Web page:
Russ Feingold (copy)

In this Nov. 2, 2010 file photo, then-Sen. Russ Feingold, D-Wis., makes his concession speech to his supporters in Middleton, Wis., after losing to Republican challenger Ron Johnson for the Wisconsin U.S. Senate seat.

The rematch between Russ Feingold and Ron Johnson has only been official for a few weeks, but everything is not awesome between the two camps.

While Russ Feingold sightings are becoming increasingly common at places like the University of Wisconsin-Madison Memorial Union Terrace, farmers' markets and local businesses, Republicans are seeking to portray the former U.S. Senator as an outsider to Wisconsin.

"Welcome back to Wisconsin, Russ," says a billboard that went up Monday in Milwaukee. "It's been a while..."

The sign, funded by the National Republican Senatorial Committee, puts Feingold's face next to an outline of the state of California and rows of palm trees. 

The billboard will stay up for a week, timed to coincide with the Democratic Party of Wisconsin convention this weekend. It's located at the 84th Street exit of I-94, and the NRSC plans to run similar ads online.

"After wrapping up a lucrative stay at Stanford University in California, it only seems appropriate to put out the welcome mat upon Russ Feingold's move back to Wisconsin," NRSC spokeswoman Andrea Bozek said in a statement. "Feingold’s decision to run for Senate is just another reminder that he’s nothing more than another out of touch, opportunistic, career politician."

Feingold announced earlier this month that he will seek the Democratic nomination to challenge Republican Sen. Ron Johnson in 2016. Feingold, 62, served three terms in the Senate between 1993 and 2011. Johnson, 60, ousted him with a five-point victory in the conservative wave of 2010.

Johnson, who ran as a businessman seeking to make change in Washington, has been deemed one of the most vulnerable senators up for re-election in 2016.

In March, Feingold left his post as the State Department's special envoy to the Great Lakes Region of Africa. He's currently wrapping up a semester of teaching at Stanford University.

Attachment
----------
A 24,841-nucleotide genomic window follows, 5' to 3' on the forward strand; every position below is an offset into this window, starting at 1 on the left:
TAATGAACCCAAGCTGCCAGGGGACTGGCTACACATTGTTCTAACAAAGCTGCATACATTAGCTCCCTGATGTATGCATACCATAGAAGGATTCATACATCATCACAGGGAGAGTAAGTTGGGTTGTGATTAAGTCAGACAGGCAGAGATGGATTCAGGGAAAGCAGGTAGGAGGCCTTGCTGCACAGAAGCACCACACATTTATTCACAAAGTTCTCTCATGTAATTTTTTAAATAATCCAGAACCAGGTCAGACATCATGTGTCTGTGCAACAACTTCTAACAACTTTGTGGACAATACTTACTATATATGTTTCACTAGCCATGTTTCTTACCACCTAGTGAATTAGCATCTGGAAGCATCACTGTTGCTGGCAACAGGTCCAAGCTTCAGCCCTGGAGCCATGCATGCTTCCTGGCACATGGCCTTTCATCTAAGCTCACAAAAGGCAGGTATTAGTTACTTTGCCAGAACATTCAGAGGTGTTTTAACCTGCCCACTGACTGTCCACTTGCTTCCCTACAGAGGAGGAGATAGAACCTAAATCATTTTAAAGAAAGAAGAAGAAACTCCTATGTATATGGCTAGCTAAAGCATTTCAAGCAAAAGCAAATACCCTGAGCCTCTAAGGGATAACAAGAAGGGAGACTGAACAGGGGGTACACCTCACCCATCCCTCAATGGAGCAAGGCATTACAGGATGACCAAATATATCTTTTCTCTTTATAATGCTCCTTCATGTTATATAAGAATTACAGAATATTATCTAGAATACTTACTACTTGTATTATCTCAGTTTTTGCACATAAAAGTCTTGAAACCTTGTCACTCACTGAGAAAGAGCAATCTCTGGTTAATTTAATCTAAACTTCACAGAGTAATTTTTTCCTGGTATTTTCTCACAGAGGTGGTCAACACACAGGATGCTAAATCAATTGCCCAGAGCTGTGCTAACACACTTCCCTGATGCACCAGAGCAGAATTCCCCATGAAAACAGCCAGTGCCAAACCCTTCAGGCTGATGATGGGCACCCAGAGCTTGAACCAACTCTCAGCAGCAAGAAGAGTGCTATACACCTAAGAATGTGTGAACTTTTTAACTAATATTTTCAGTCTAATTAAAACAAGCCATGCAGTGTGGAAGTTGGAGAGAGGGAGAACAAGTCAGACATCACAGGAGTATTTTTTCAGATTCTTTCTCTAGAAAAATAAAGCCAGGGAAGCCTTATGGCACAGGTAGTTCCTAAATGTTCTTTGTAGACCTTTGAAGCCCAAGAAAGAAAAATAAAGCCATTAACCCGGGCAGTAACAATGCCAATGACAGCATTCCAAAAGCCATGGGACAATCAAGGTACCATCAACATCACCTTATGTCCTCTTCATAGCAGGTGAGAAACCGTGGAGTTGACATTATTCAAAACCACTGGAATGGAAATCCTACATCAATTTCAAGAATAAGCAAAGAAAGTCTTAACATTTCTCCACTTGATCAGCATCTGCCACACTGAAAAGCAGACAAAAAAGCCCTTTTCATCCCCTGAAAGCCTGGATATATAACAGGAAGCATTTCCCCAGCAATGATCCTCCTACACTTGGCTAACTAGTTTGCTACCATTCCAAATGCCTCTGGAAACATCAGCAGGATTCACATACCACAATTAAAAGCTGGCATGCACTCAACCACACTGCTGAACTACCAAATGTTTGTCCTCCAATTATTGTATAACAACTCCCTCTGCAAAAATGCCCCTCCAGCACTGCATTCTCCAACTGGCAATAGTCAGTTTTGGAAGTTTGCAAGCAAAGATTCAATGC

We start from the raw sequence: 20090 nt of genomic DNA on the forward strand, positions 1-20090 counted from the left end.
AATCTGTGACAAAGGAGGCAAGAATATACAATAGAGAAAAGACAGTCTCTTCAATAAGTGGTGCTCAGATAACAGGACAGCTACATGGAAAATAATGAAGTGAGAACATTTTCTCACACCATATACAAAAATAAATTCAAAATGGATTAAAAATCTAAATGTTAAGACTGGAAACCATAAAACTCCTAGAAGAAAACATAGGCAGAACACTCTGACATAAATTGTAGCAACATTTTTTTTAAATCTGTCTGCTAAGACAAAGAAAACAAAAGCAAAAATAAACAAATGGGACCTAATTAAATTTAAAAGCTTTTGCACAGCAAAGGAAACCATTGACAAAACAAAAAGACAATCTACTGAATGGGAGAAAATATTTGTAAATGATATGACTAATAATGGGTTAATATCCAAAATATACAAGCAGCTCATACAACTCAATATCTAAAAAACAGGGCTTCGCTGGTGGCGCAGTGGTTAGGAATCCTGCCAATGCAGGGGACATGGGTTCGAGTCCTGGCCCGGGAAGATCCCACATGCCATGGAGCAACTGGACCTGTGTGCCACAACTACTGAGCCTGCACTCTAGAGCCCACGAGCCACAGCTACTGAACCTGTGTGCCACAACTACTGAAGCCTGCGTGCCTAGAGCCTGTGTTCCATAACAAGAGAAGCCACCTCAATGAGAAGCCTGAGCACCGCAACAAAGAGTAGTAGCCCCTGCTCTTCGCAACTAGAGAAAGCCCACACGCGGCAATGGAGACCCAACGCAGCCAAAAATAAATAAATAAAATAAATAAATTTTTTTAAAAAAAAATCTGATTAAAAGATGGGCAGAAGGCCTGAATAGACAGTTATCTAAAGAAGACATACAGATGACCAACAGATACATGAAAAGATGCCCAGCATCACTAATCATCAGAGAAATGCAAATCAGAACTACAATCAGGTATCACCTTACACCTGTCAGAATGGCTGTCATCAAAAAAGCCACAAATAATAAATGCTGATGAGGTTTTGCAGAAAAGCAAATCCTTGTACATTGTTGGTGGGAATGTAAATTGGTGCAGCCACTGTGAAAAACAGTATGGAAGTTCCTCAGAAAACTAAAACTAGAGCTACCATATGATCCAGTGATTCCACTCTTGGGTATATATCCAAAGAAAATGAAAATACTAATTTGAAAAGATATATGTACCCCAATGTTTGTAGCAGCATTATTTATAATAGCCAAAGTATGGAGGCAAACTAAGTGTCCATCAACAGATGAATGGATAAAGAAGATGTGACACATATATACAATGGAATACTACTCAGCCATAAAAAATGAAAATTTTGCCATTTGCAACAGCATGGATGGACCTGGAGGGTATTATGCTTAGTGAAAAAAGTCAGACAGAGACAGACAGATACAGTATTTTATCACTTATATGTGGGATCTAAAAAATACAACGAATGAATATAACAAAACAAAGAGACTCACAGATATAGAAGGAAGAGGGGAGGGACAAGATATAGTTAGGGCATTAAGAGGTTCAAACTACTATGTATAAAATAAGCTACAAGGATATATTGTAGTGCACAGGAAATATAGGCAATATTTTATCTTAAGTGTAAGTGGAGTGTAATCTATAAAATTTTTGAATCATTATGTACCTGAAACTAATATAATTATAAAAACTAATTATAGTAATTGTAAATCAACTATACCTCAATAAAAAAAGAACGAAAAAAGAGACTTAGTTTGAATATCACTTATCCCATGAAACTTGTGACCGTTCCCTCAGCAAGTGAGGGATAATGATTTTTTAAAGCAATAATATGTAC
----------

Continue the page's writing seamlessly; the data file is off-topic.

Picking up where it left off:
Feingold's team dismissed the California-centric criticism.

"Russ Feingold is traveling to all 72 of Wisconsin counties so he can listen to and act on the concerns of working families from all corners of the state," said campaign manager Tom Russell in an email. "That’s what Wisconsin families expect from their senator. If Ron Johnson and his rich special interest buddies want to waste their millions complaining about 'The Lego Movie' and buying weird, angry billboards, they are welcome to keep doing it."

The Lego jab is a reference to comments Johnson made last week to after addressing the Milwaukee Metropolitan Chamber of Commerce.

Johnson told the political news service the U.S. has a "cultural attitude" that "government is good and business is bad," using "The Lego Movie" as an example. 

The 2014 family film, co-written and directed by Phil Lord and Christopher Miller, tells the story of a Lego construction worker named Emmet who teams up with a rebel Lego named Wyldstyle to save the world from the tyrannical Lord Business.

"That's done for a reason," Johnson told WisPolitics. "They're starting that propaganda, and it's insidious."

After Johnson's comments gained some traction as the result of a Huffington Post article, the senator doubled down on his position in a post on his Senate blog.

"Some liberal writer at the Huffington Post was excited to find out that I’ve been talking to Wisconsinites about how enthusiastically the entertainment media spread a 'business is bad' message," Johnson wrote.

Johnson cited several columns to back up his anti-"Lego Movie" argument.

"The strange thing isn’t that a kids’ movie was anti-business, it is that someone claiming to be a journalist never encountered the idea before," Johnson wrote.

The Daily Beast's Asawin Suebsaeng spoke with the movie's directors in February, after Fox Business ran a segment critical of the movie for reasons similar to Johnson's argument.

"Art deserves many interpretations, even wrong ones," Lord wrote on Twitter.

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